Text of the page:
- The best personalized emails.
- The volume of meetings booked.
- The fastest lead response times.
- The employees with the best customer satisfaction scores.
By setting role-specific metrics that are achievable for everyone — and don’t focus exclusively on revenue generation — you give newer and middle performers a chance to shine. Measure behavioral KPIs and skills outside of hard selling to demonstrate that every team member is a valuable asset to your business.
Sales leaderboards are great for fostering healthy competition between sales reps — but only if you implement them in the right way.
If your sales leaderboards focus too much on individual performance, you risk hurting team dynamics and creating a workplace culture that is driven by personal success. However, this can be easily rectified by balancing individual performance with team goals.
Aim to foster a culture in which an individual win is a team win. Include the entire team in the celebration when an individual goal is met and encourage team members to support others to reach milestones and targets.
How are sales reps meant to climb up the leaderboard if they don’t know why they’re at the bottom?
Sales leaderboards can give you a good idea of who is struggling to meet targets. By approaching struggling sales reps and delivering timely, accurate feedback, you empower them to make quick improvements that can change the trajectory of their leaderboard position.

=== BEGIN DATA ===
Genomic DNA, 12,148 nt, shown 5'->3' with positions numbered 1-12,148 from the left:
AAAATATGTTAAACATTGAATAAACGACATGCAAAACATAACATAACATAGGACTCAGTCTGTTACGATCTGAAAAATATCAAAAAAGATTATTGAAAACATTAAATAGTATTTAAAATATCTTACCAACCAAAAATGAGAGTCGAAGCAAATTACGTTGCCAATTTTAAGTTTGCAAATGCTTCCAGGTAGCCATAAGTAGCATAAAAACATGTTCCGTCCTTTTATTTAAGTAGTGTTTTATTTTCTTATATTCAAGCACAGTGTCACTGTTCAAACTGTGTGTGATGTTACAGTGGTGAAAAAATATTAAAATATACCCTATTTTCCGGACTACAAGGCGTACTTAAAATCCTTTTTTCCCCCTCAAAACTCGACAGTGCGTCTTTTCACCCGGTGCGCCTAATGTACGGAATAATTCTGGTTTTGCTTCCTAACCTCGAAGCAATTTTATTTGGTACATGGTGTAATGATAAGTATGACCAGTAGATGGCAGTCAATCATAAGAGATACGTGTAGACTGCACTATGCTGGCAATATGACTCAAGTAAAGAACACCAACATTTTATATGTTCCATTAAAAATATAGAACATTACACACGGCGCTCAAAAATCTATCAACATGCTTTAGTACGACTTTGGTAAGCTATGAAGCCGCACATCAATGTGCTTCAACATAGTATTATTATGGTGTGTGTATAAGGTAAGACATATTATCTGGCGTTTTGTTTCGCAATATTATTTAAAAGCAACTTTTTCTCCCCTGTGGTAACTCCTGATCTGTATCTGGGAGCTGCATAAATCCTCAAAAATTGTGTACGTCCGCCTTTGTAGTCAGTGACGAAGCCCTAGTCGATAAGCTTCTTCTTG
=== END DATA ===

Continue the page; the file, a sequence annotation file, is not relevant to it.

Remember, syncing your online CRM to your sales leaderboard enables you to access your sales performance data in real-time. With the ability to view the most up-to-date metrics, team members and sales leaders alike can accurately gauge performance.
The purpose of a sales leaderboard strategy is to increase sales productivity and employee performance through gamification. Which, in theory, should generate more revenue for your business. But does it?
To determine the financial impact and ROI of your sales leaderboard strategy, you’ll need to conduct an in-depth analysis of key sales metrics and employee performance KPIs.
The exact data you’ll need will depend on your specific business goals. Here are some examples of what you might measure:
- Total revenue
- Lead to opportunity conversion rates
- Average contract value
- Win rate
- Quota attainment
- Productivity metrics, such as calls made or emails sent
You can access these metrics via various sources: your sales management software, your CRM system, your HR software, etc. Online HR management software will present you with a full view of employee productivity. Alongside attendance and absence stats, you can track employee performance gains since the implementation of your leaderboards with intuitive reports.
One of the best things about sales leaderboards is their ability to incite healthy competition in the workplace. They take the competitive spirit that lives in the sales environment and complement it with gamification. This not only improves individual performance but amplifies team communication, collaboration, morale, and productivity.
So, why not create your first sales leaderboard today? Make sure to communicate the goals and objectives of your leaderboard to your sales reps — and don’t forget to offer some enticing rewards.